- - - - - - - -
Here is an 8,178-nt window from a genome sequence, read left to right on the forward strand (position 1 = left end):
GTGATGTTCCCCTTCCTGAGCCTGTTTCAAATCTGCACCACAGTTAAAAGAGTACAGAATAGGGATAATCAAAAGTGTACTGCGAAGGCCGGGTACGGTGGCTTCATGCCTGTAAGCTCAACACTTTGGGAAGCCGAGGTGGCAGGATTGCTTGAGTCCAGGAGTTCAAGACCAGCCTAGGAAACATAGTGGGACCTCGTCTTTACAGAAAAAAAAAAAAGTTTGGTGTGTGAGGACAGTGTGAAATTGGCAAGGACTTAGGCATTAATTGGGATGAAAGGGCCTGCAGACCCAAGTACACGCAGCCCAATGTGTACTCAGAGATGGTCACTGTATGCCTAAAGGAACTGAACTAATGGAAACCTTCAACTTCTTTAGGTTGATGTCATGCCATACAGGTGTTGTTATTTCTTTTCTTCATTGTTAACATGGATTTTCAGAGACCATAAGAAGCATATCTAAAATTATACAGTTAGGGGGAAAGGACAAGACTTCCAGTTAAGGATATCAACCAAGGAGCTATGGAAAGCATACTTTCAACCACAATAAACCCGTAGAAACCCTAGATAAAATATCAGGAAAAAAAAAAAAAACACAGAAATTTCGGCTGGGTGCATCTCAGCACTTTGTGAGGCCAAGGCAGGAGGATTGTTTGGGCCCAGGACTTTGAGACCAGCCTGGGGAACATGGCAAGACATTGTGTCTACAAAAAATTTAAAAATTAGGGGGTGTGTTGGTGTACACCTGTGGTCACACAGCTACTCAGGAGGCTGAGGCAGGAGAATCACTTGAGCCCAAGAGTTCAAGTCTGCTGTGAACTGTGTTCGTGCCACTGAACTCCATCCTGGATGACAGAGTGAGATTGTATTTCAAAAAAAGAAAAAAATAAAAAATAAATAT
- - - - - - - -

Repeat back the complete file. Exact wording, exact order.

Here is an 8,178-nt window from a genome sequence, read left to right on the forward strand (position 1 = left end):
GTGATGTTCCCCTTCCTGAGCCTGTTTCAAATCTGCACCACAGTTAAAAGAGTACAGAATAGGGATAATCAAAAGTGTACTGCGAAGGCCGGGTACGGTGGCTTCATGCCTGTAAGCTCAACACTTTGGGAAGCCGAGGTGGCAGGATTGCTTGAGTCCAGGAGTTCAAGACCAGCCTAGGAAACATAGTGGGACCTCGTCTTTACAGAAAAAAAAAAAAGTTTGGTGTGTGAGGACAGTGTGAAATTGGCAAGGACTTAGGCATTAATTGGGATGAAAGGGCCTGCAGACCCAAGTACACGCAGCCCAATGTGTACTCAGAGATGGTCACTGTATGCCTAAAGGAACTGAACTAATGGAAACCTTCAACTTCTTTAGGTTGATGTCATGCCATACAGGTGTTGTTATTTCTTTTCTTCATTGTTAACATGGATTTTCAGAGACCATAAGAAGCATATCTAAAATTATACAGTTAGGGGGAAAGGACAAGACTTCCAGTTAAGGATATCAACCAAGGAGCTATGGAAAGCATACTTTCAACCACAATAAACCCGTAGAAACCCTAGATAAAATATCAGGAAAAAAAAAAAAAACACAGAAATTTCGGCTGGGTGCATCTCAGCACTTTGTGAGGCCAAGGCAGGAGGATTGTTTGGGCCCAGGACTTTGAGACCAGCCTGGGGAACATGGCAAGACATTGTGTCTACAAAAAATTTAAAAATTAGGGGGTGTGTTGGTGTACACCTGTGGTCACACAGCTACTCAGGAGGCTGAGGCAGGAGAATCACTTGAGCCCAAGAGTTCAAGTCTGCTGTGAACTGTGTTCGTGCCACTGAACTCCATCCTGGATGACAGAGTGAGATTGTATTTCAAAAAAAGAAAAAAATAAAAAATAAATAT